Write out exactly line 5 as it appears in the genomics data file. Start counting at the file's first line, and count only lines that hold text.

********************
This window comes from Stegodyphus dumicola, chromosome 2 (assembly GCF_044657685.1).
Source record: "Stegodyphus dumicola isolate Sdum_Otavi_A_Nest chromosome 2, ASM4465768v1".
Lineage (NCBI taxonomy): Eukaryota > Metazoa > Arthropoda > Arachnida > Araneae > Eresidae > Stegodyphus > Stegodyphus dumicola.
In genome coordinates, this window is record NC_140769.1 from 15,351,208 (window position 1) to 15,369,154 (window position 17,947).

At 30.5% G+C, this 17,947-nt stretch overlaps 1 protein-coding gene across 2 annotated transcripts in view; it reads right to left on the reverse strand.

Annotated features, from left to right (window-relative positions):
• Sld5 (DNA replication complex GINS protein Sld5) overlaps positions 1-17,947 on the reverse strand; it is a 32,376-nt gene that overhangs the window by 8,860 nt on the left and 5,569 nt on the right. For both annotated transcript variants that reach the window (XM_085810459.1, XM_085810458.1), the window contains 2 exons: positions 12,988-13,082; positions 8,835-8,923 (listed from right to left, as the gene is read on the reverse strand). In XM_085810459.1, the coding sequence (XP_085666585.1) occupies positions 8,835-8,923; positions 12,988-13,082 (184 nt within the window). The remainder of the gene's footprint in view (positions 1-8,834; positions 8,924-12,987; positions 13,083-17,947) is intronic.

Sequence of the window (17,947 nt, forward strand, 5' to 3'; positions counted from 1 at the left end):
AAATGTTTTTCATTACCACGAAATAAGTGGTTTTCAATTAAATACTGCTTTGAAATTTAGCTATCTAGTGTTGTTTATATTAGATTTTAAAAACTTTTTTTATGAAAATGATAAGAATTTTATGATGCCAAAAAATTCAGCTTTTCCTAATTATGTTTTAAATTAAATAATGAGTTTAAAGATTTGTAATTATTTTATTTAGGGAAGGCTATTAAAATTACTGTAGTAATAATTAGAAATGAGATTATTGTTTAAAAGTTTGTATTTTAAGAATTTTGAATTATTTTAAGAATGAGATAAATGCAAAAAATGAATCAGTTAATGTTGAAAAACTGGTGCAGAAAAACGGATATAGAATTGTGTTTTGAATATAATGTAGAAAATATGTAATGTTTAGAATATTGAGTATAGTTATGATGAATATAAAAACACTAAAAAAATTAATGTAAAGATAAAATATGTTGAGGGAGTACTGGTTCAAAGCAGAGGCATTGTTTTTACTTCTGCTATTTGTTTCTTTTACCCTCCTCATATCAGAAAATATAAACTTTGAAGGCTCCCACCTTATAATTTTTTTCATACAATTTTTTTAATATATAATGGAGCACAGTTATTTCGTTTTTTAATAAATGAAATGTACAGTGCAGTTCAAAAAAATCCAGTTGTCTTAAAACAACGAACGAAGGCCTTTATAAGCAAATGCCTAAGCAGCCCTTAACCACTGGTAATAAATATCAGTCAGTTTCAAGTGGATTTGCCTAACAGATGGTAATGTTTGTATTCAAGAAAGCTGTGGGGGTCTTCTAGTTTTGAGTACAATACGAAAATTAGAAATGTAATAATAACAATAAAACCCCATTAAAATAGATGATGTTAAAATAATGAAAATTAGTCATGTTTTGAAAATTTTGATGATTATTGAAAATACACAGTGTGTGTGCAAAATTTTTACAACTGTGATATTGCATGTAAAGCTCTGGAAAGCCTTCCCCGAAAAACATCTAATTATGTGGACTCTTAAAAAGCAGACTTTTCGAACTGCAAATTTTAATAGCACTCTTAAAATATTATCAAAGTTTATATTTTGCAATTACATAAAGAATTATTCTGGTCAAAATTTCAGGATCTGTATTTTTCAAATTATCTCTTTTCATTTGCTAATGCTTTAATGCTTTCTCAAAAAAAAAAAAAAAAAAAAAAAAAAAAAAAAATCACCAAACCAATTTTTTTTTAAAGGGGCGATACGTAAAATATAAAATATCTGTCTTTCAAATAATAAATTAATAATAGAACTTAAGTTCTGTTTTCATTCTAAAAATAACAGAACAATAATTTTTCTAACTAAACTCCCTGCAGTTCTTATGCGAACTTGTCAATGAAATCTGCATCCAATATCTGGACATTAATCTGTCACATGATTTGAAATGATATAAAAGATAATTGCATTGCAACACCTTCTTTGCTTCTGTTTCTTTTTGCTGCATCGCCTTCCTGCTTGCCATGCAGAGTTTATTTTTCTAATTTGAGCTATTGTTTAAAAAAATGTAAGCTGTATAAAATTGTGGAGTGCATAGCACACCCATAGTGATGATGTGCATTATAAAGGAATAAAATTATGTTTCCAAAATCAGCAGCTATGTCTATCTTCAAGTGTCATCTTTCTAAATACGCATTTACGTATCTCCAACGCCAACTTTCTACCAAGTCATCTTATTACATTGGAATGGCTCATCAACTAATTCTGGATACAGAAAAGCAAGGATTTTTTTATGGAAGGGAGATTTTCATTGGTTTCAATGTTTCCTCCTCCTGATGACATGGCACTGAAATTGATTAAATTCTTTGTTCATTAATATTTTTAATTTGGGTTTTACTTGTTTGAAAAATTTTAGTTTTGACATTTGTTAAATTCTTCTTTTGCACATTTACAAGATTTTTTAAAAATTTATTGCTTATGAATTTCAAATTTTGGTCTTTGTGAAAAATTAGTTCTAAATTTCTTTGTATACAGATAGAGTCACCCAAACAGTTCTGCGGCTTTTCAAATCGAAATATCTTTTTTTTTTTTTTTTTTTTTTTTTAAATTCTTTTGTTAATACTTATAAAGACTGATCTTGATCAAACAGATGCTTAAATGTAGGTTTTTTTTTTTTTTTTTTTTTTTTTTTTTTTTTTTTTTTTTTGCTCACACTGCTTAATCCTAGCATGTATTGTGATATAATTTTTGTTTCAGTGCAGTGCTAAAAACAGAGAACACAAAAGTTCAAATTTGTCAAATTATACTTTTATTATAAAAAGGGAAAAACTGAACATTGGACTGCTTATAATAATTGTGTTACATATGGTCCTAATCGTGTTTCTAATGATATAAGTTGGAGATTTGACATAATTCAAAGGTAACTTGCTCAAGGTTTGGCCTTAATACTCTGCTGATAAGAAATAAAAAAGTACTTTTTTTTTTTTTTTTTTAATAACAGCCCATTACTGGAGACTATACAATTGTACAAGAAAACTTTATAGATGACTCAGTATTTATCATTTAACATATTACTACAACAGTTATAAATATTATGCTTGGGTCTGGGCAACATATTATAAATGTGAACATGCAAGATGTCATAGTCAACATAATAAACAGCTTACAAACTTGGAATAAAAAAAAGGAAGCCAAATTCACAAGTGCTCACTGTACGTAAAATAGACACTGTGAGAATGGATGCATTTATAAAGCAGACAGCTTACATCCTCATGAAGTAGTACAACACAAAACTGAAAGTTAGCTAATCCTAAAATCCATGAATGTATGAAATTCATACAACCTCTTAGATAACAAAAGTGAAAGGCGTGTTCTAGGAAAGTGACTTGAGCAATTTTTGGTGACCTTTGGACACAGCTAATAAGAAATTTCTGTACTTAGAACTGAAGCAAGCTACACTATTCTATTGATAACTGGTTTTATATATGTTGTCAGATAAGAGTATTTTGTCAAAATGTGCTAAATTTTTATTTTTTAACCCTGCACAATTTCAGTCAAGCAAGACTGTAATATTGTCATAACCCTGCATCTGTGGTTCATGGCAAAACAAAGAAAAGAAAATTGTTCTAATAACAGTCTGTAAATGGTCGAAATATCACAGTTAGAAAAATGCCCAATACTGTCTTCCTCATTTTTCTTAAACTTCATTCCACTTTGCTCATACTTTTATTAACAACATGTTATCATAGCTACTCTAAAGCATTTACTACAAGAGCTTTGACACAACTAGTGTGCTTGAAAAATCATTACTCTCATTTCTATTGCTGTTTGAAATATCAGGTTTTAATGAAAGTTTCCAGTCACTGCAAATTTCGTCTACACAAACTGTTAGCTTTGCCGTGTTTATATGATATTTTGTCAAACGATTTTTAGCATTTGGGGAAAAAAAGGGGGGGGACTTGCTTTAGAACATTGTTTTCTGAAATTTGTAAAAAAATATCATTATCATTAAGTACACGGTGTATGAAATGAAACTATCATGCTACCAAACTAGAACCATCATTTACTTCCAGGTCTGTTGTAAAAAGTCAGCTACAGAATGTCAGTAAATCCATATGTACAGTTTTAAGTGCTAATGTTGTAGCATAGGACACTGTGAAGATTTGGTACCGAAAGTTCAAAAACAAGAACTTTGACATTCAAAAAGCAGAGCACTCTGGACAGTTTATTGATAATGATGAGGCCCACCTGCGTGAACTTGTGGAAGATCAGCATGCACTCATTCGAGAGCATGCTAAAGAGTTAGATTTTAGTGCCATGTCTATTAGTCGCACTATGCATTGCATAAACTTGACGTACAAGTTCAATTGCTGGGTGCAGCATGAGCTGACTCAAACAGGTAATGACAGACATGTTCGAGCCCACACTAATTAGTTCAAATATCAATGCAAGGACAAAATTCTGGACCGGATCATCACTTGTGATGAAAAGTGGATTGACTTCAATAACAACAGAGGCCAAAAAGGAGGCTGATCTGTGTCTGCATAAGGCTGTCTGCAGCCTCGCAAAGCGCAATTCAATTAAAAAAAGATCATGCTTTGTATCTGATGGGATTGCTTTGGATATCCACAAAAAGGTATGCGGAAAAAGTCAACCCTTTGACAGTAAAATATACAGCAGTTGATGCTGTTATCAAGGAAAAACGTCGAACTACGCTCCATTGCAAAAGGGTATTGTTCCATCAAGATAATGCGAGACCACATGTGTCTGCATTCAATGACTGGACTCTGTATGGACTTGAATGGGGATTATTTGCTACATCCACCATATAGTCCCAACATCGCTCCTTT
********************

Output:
At 30.5% G+C, this 17,947-nt stretch overlaps 1 protein-coding gene across 2 annotated transcripts in view; it reads right to left on the reverse strand.